Brocade expands beyond its Fibre Channel borders

Even for a company like Brocade Communications Systems Inc. that has made a name for itself selling Fibre Channel equipment, the storage technology isn’t enough.

The company, which has produced modest financial results of late, has introduced storage-area network (SAN)-based server provisioning software, plus a wide-area file services (WAFS) appliance.

“Vendors have to get some stickiness associated with their Fibre Channel switches because it is very easy for users to change vendors,” said Robert Stevenson, technology strategist for Nielsen Media Research in Oldsmar, Fla., where he has more than 40 Brocade Fibre Channel switches. “If they don’t get some intelligence on top of their fabric they are going to be at risk of losing market share, particularly as iSCSI and 10Gbps Ethernet take off.”

The leading supplier of Fibre Channel director-level switches not long ago, Brocade has fallen behind Cisco and McData. Mike Klayko, who replaced longtime Brocade CEO Greg Reyes in January, has stated his displeasure with the company’s roughly US$600 million revenue growth. It is against this backdrop that Brocade is expanding.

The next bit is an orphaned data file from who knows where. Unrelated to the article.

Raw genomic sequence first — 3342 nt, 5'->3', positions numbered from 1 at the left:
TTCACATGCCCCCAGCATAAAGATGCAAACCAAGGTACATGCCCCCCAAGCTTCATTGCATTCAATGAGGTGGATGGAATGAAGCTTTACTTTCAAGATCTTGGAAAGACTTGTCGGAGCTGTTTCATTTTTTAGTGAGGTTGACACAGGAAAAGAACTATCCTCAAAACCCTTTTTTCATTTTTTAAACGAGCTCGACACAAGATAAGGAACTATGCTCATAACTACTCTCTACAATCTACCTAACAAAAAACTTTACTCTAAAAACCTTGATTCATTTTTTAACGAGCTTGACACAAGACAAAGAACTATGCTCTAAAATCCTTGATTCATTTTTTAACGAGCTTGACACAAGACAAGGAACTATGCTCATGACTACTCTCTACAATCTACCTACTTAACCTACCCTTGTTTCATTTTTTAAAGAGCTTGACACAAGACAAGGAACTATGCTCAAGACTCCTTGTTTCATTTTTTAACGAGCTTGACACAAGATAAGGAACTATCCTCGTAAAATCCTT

“Fibre Channel networking is a mature market with…modest growth estimates,” said Stephanie Balaouras, senior analyst at The Yankee Group. “If these companies are going to grow, they need to expand beyond their traditional businesses.”

Brocade’s new Tapestry Application Resource Manager (ARM) software runs on the company’s Intelligent Application Platform appliance and is designed to connect servers to SANs. The software, which Brocade acquired from Therion Software in May, builds an image of the server operating system, applications and data, and stores it on the SAN. When a server fails, it can be rebooted from the SAN using the image.

“We’ve been really pushing for this technology for the past six months,” Stevenson said. “It flips around how we do server management because you are managing images on your SAN instead of managing image” operating systems.

Tapestry ARM is in early testing with several of Brocade’s OEM customers and will be generally available this fall. Brocade’s other new offering, the Tapestry Wide Area File Services box, is the result of a US$7.5 million investment in WAFS vendor Tacit Networks.

Brocade is rebranding the Tactit appliances, which synchronize data changes between remote offices and data centres. The US$7,500 appliances reduce NFS chattiness.

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